Think Turf, Guwahati, discusses the values of architecture, business practices and ethical expertise
Professionals share first-hand experiences as a means to understand the business of design
The eighth edition of the ‘Think Turf’ series witnessed reputed names from the design fraternity discussing the values of architecture, business practices and ethical expertise in one of India’s fastest-growing cities, Guwahati. Their first-hand experiences and ideologies were particularly explored as a means to understand the business aspect of this professional field. Roca, a pioneer in the manufacturing industry, in association with ITP Media (India), called to order an open forum to establish a proactive dialogue between the speakers and delegates present.
Ajay Gupta, executive director at KGD Architecture, set the tone for the evening with his keynote address that touched upon several contentious yet indubitable issues connected to the profession. Gupta mentioned that, though the architectural business was all about designing a building according to the client and usage, “the usage impacts the architecture vocabulary, city’s context and sustainability aspects that are involved. However, many a time, we are forced to only cater to the requirements, rather than having a vision of our own.” He also highlighted that “infrastructural development is an architect’s way forward, but one has to be careful of the nuisance and unfriendliness towards living standards created with this development.”
Following his thought-provoking address, Mayuri Saikia, marketing head, Roca Bathroom Products Pvt Ltd, gave a short speech about the products and brands that the com-pany offers, the professionals associated with them and the global spread of Roca.
Commencing with the panel discussion, the panel members were first asked to look back on their initial years in architecture and share the experiences of their first project. The architects cheerfully took a trip down memory lane.
The first question posed to the architects sought solutions to overcoming basic challenges – such as conflicts or differences with the client or application of byelaws – during the initiation and working of a project. Banka emphatically stated: “The architect has to be confident in explaining to the client about what is right. A bigger challenge that we face currently is the incorporation of Vastu Shastra.”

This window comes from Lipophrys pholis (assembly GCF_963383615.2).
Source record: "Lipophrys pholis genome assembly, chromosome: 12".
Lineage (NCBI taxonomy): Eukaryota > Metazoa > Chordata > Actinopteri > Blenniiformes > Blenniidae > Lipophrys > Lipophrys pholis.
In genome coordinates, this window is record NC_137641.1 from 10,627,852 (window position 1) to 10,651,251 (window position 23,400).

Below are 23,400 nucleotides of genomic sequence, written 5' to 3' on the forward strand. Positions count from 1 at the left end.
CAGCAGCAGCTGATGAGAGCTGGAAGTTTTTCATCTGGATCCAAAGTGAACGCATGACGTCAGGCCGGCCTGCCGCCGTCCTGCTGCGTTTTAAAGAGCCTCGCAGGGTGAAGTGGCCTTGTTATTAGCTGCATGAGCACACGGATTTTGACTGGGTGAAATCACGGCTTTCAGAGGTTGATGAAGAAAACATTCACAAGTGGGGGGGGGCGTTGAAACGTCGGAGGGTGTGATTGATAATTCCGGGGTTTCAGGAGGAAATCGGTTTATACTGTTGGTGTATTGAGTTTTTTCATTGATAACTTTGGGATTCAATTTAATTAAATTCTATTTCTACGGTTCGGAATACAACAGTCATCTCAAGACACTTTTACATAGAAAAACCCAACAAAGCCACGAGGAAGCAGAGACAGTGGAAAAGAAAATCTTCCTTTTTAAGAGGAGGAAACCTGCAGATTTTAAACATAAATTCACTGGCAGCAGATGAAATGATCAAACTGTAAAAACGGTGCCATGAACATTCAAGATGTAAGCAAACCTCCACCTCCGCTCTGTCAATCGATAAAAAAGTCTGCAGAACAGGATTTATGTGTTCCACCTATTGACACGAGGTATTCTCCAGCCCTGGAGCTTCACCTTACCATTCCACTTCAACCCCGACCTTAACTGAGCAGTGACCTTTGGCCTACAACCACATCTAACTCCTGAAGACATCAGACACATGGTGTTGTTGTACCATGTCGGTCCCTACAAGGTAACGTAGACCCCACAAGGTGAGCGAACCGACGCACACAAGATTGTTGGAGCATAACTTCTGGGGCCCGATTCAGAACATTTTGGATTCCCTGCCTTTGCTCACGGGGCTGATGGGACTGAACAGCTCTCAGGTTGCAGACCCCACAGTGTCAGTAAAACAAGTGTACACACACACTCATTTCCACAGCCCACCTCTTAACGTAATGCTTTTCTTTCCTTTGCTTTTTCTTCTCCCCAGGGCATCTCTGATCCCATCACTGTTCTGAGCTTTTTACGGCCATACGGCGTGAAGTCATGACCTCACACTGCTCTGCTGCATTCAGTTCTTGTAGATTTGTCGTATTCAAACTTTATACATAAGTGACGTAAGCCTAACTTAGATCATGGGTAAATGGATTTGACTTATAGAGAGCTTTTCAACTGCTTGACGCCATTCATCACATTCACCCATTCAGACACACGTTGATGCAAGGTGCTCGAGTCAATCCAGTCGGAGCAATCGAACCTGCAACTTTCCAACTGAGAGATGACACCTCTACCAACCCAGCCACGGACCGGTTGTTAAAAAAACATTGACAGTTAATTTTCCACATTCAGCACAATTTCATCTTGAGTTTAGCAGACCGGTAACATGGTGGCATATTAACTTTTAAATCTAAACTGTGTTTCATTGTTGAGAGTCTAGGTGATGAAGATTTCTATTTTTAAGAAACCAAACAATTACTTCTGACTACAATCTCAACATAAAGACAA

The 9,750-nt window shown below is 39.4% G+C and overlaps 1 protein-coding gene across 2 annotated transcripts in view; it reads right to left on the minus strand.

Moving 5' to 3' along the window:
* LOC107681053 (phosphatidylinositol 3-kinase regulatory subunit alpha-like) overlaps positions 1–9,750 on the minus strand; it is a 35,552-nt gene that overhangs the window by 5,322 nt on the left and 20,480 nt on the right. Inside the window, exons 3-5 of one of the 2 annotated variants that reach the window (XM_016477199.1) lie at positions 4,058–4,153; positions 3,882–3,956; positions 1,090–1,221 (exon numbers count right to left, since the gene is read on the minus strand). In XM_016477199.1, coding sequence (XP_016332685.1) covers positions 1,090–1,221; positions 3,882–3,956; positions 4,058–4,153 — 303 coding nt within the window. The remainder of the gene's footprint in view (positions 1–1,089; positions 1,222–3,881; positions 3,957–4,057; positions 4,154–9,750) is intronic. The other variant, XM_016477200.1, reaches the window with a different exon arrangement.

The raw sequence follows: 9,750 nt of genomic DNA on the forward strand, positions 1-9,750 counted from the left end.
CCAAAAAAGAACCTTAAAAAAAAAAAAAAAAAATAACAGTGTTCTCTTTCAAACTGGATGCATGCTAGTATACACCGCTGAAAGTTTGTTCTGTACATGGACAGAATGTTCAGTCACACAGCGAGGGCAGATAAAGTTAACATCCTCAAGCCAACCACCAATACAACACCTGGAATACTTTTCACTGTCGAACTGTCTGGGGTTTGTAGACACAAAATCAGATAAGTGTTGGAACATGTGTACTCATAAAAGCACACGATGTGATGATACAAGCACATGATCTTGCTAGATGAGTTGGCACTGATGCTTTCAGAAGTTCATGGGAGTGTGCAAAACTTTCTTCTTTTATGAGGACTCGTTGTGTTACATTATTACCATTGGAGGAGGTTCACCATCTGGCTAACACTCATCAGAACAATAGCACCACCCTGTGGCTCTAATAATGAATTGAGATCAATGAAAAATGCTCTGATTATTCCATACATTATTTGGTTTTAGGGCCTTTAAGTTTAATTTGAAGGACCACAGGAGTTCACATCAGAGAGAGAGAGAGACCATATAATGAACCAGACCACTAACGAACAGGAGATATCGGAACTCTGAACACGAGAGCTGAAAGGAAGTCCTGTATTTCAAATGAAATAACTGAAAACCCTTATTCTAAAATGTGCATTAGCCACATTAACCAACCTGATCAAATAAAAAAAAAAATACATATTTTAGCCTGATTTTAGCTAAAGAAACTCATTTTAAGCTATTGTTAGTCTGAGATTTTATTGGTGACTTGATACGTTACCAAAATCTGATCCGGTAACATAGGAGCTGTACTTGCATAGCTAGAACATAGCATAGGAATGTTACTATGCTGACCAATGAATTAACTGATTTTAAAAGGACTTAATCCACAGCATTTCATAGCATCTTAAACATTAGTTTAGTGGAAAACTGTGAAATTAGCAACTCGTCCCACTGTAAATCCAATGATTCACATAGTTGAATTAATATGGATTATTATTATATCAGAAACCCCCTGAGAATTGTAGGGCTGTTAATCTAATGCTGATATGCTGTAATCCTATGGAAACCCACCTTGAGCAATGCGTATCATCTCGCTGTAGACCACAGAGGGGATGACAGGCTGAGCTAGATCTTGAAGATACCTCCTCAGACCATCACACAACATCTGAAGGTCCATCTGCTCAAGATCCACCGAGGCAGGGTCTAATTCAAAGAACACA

Taking this subject further, Sen remarked that, as a nation, we do not comply with rules and regulations. “Particularly in Guwahati, byelaws came into existence only a few decades ago. By that time, half of the damage was done.” He mentioned that Gupta’s’s keynote presentation extended views and provoked many questions in his mind, including how the slum-like situation of the North-Eastern region can be back-tracked or rectified.
When asked about the preference for international designers and architects when it came to projects in India, Rittick opined: “India has a confusing architectural language of its own. Once the client and developer understand this language properly, they will directly come to Indian architects because we have expertise in Indian architecture – by understanding its climatic challenges, contextual requirements, etc.”
With a large group of stakeholders coming into play (including a number of consultants, facility managers, project managers for the various verticals of the projects), the delegates were eager to know how the architects synergised the process into a smooth flow. To this, Ranel rightly said, “According to the Council of Architecture, the architect has to provide ‘Comprehensive Consultancy Services’ in which one has to be knowledgeable and aware of all the services related to the facility and operation. Any designer who is true to the profession can master and manage it.”
Another topic that was taken up for discussion revolved around regional architecture. With the growing influence of the West, the local identity and vernacular design of many cities in India are starting to disappear.
Taking this point forward, Luiet shared, “Regional architecture has to evolve with time, and technologies have to be incorporated gradually to keep up the practicality and aesthetic quotient. It is not impossible to design a modern building topped with characteristics of regional architecture.”
The audience then actively shared ideas and cleared their doubts in a vibrant conversation with the enthusiastic panel.
The enlightening evening came to an end, shaped by varying perspectives and insights. Saikia, on behalf of Roca and ITP, offered a memento of appreciation to the panelists. Closing the forum with high spirits, Subimal Mukherjee, general manager (East), Roca, thanked the speakers and audience for their participation.